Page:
The implication is clear. Three years after the adoption of R2P by the U.N. General Assembly and more than a year after the beginning of the Arab Spring, not only is the Assad regime on the wrong side of history, but the Russians and Chinese are as well. In her New Republicpiece, Nossel even goes so far as to imply that the Russians and the Chinese know this themselves. They cast their votes out of fear of this human rights-based future, she writes, claiming that the “bell of international condemnation and isolation tolling now for Damascus sounds an uneasy note in Beijing and Moscow.” Even by the hubristic standards of the human rights movement, these are extraordinary claims. One doubts, however, that they will cause either Vladimir Putin or Hu Jintao to quake in his boots as this owl of Minerva flies by, presumably with a copy of the Universal Declaration of Human Rights held in its beak.
Beneath all the incantatory bluster, however, a certain nervousness shows through. To judge by the fevered, angry response of U.S., French, and British officials, it seems as if they genuinely believed the Russians and Chinese would be obliged to truckle before the historic inevitability of the human rights revolution. How else to account for the spectacle of Ambassador Rice storming out of the Security Council chamber in fine, old, Khrushchev-era Soviet style once the vetoes had been cast, or her declaration shortly after that Russia and China had held the council “hostage” (one can only wonder how long until those words are thrown back at her the next time the United States vetoes a Security Council resolution on Israel-Palestine, as it has so often in the past).
Safely out of government, Slaughter was able to go further, demanding that the United States and its allies do something to bring the carnage in Syria to an end. Otherwise, she wrote, R2P would be exposed as a “convenient fiction for power politics or oil politics.” So convinced is she of the positive value of the responsibility to protect as a force for peace and international security that she seems perfectly willing to envisage an end run around that pesky Security Council veto the Russians and the Chinese had the gall to invoke. To be legitimate, she writes, all that would be required from the United Nations would be the “authorization of a majority of the members of the [Security Council],” as an exercise of R2P, “with clear limits to how and against whom force could be used built into the resolution.” Like the iconic U.S. officer in Vietnam who told a reporter that his troops had been obliged to burn the village in order to save it, Slaughter seems to be willing to undermine the structural foundations of international order, which, for better or worse, is based in large measure on the Security Council, in order to further it. Peace is war; war is peace. George Orwell, call your office.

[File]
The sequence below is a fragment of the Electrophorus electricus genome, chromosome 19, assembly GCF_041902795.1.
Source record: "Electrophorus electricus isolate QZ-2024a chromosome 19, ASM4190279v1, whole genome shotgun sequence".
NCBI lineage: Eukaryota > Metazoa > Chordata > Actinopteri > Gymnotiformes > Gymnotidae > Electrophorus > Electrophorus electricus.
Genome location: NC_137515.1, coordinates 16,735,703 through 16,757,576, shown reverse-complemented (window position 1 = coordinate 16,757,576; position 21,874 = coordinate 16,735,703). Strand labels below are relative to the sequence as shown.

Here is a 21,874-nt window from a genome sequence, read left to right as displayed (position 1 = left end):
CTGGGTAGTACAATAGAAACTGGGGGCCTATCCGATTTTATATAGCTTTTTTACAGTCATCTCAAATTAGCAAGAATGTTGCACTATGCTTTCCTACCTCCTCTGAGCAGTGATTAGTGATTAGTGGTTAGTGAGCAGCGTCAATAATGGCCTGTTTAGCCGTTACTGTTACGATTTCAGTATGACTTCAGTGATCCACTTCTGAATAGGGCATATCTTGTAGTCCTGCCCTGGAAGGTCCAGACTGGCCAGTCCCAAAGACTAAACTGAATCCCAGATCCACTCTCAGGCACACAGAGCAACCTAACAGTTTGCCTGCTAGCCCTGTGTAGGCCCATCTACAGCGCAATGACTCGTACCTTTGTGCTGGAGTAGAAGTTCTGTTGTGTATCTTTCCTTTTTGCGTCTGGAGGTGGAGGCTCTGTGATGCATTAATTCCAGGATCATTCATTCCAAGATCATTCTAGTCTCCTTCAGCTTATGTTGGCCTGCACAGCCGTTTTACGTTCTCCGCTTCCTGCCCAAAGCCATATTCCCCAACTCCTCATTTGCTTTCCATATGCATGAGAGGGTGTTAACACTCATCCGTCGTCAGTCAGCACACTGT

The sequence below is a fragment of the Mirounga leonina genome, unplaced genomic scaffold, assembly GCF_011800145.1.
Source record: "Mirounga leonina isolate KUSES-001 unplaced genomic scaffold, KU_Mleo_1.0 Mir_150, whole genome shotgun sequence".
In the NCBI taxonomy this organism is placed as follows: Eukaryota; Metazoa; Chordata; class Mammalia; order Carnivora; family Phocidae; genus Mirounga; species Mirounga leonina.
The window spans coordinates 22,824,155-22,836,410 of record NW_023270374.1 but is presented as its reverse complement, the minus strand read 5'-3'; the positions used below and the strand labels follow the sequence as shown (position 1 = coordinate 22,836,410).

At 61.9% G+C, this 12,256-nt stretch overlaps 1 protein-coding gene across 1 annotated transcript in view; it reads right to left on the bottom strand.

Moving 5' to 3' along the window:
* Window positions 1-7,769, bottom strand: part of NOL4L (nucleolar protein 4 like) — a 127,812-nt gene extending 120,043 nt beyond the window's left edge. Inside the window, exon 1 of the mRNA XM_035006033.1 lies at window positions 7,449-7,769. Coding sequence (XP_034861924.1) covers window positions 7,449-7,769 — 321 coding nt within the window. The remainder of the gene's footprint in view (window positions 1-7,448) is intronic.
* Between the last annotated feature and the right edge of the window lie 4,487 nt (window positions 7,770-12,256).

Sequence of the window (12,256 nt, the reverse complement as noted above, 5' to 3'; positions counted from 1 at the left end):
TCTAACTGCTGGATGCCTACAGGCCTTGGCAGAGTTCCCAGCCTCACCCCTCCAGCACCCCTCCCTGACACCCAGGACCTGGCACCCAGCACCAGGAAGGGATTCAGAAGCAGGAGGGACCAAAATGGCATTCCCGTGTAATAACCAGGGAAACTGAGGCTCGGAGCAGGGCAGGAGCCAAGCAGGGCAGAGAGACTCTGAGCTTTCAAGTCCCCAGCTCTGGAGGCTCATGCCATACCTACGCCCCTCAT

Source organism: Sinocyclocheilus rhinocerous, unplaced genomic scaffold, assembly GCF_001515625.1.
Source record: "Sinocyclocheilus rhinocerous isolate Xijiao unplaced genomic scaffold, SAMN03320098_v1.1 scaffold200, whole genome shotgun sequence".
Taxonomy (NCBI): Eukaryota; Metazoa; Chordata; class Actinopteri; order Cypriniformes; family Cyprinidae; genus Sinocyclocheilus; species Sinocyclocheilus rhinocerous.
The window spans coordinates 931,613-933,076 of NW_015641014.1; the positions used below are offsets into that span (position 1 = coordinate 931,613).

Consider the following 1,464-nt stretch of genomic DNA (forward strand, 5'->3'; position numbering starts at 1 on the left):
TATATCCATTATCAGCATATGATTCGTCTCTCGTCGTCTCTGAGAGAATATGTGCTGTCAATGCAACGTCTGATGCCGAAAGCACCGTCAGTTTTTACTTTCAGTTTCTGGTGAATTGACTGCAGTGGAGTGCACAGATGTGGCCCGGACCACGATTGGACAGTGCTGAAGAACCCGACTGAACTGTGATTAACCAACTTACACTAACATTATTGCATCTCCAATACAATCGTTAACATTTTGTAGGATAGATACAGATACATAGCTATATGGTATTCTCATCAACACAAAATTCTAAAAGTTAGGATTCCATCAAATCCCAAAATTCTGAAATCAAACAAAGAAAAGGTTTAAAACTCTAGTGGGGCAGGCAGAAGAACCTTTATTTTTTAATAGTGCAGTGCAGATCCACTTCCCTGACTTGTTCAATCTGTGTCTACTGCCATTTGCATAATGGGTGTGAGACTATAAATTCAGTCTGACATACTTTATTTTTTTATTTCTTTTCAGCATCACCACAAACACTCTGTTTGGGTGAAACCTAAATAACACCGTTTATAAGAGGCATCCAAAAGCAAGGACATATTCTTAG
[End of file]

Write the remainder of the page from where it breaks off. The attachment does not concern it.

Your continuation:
Meanwhile, despite the astonishing propaganda barrage in the media (for once, CNN, the BBC, and Al Jazeera were all on the same page!) that for all intents and purposes endorsed the claims about dead and wounded made by the anti-Assad insurgents (the disclaimers tended to come at paragraph three or four of a print piece, or the tail end of a video segment), the reality on the ground in Syria was far more complicated. A McClatchy news story quoted U.S. government sources as confirming that the recent attack against a Syrian government building in Aleppo had probably been the work of al Qaeda, thus confirming at least to some extent the claims the Assad regime has made about the role of jihadists in the rebellion. Qaddafi made the same claim; it was dismissed at the time, but now appears to have had at least some foundation. In the Syrian case, though, there is no need to trust either Assad or anonymous sources in the U.S. intelligence world, because al Qaeda’s support for the uprising has been confirmed publicly by Osama bin Laden’s successor, Ayman al-Zawahiri, who, in a recent video, praised the “lions of Syria” for their rebellion. And even if al Qaeda’s role is overstated, the degree to which what is going on today in Syria pits Sunnis against Assad’s Alawite base was underscored by the early January testimony to the Knesset’s Foreign Affairs and Defense Committee by Israeli army chief of staff Benny Gantz, who said the Israel Defense Forces was already making contingency plans to cope with the thousands of Alawites likely to try to flee to Israel should Assad be driven from power.
These nightmare scenarios are anything but far-fetched. What is taking place in Syria may have begun in part as a democratic insurrection, but it has become a low-level (at least for the moment) interconfessional civil war. The last time we got involved in one of those was in Iraq, whose principal legacies, however unintended, are almost certain to be increasing Iranian power and influence — and setting the stage for the disappearance of Christianity in one of its most ancient homelands. There is simply no reason to believe that things in Syria will turn out any better and at least some reason to assume that the result will be even worse. But in the brave new world of R2P, this does not seem to matter very much to a born-again liberal interventionism eager to flex its muscles.
During the Bush administration, Democrats often boasted that — unlike the president and his aides, who were consumed by millenarian dreams of remaking the Middle East in the image of American democracy — they were part of the “reality-based community.” In fact, the neoconservatives were paragons of modesty compared with the liberal interventionists and R2P supporters who saw in Libya and now see in Syria the chance to move one step closer to remaking the world in the image of the human rights movement. Infatuated by their own good intentions — and persuaded that their interventionist views incarnate a higher morality — those who view Libya as a triumph and Syria as an opportunity to cement the practice of humanitarian intervention are in full crusading mode. If the looming victory of the Taliban in Afghanistan, the failure of the democratic project in Iraq, and the fact that the most significant political outcomes of the Arab Spring in Egypt, Yemen, and Libya have been instability and the victory of political Islam have not chastened them — and clearly they haven’t — nothing will. Welcome to the second decade in a row of humanitarian war.
David Rieff is the author, most recently, of Against Remembrance, a critique of political memory. He is completing a book on the global food crisis.